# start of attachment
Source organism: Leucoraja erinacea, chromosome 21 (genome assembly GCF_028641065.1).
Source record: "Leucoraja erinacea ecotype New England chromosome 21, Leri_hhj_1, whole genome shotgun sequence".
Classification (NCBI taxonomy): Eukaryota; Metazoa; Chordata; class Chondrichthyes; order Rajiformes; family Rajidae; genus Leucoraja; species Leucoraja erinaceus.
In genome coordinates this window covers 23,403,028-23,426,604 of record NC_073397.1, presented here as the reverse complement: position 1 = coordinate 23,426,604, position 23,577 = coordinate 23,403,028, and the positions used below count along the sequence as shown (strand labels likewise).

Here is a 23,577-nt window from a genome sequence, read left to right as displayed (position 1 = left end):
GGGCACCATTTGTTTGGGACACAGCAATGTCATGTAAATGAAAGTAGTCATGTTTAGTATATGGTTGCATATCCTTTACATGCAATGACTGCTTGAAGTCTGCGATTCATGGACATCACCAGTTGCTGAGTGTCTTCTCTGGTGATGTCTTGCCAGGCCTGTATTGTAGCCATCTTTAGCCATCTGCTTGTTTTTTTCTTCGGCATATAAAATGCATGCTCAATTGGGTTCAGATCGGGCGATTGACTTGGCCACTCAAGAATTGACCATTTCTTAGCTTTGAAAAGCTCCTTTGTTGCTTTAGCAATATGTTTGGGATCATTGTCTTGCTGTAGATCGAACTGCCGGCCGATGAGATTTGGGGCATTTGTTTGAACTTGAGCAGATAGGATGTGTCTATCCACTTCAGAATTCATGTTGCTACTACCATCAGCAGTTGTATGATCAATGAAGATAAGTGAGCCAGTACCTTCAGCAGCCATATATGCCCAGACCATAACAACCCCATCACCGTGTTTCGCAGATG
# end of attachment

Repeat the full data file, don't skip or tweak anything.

Source organism: Leucoraja erinacea, chromosome 21 (genome assembly GCF_028641065.1).
Source record: "Leucoraja erinacea ecotype New England chromosome 21, Leri_hhj_1, whole genome shotgun sequence".
Classification (NCBI taxonomy): Eukaryota; Metazoa; Chordata; class Chondrichthyes; order Rajiformes; family Rajidae; genus Leucoraja; species Leucoraja erinaceus.
In genome coordinates this window covers 23,403,028-23,426,604 of record NC_073397.1, presented here as the reverse complement: position 1 = coordinate 23,426,604, position 23,577 = coordinate 23,403,028, and the positions used below count along the sequence as shown (strand labels likewise).

Here is a 23,577-nt window from a genome sequence, read left to right as displayed (position 1 = left end):
GGGCACCATTTGTTTGGGACACAGCAATGTCATGTAAATGAAAGTAGTCATGTTTAGTATATGGTTGCATATCCTTTACATGCAATGACTGCTTGAAGTCTGCGATTCATGGACATCACCAGTTGCTGAGTGTCTTCTCTGGTGATGTCTTGCCAGGCCTGTATTGTAGCCATCTTTAGCCATCTGCTTGTTTTTTTCTTCGGCATATAAAATGCATGCTCAATTGGGTTCAGATCGGGCGATTGACTTGGCCACTCAAGAATTGACCATTTCTTAGCTTTGAAAAGCTCCTTTGTTGCTTTAGCAATATGTTTGGGATCATTGTCTTGCTGTAGATCGAACTGCCGGCCGATGAGATTTGGGGCATTTGTTTGAACTTGAGCAGATAGGATGTGTCTATCCACTTCAGAATTCATGTTGCTACTACCATCAGCAGTTGTATGATCAATGAAGATAAGTGAGCCAGTACCTTCAGCAGCCATATATGCCCAGACCATAACAACCCCATCACCGTGTTTCGCAGATG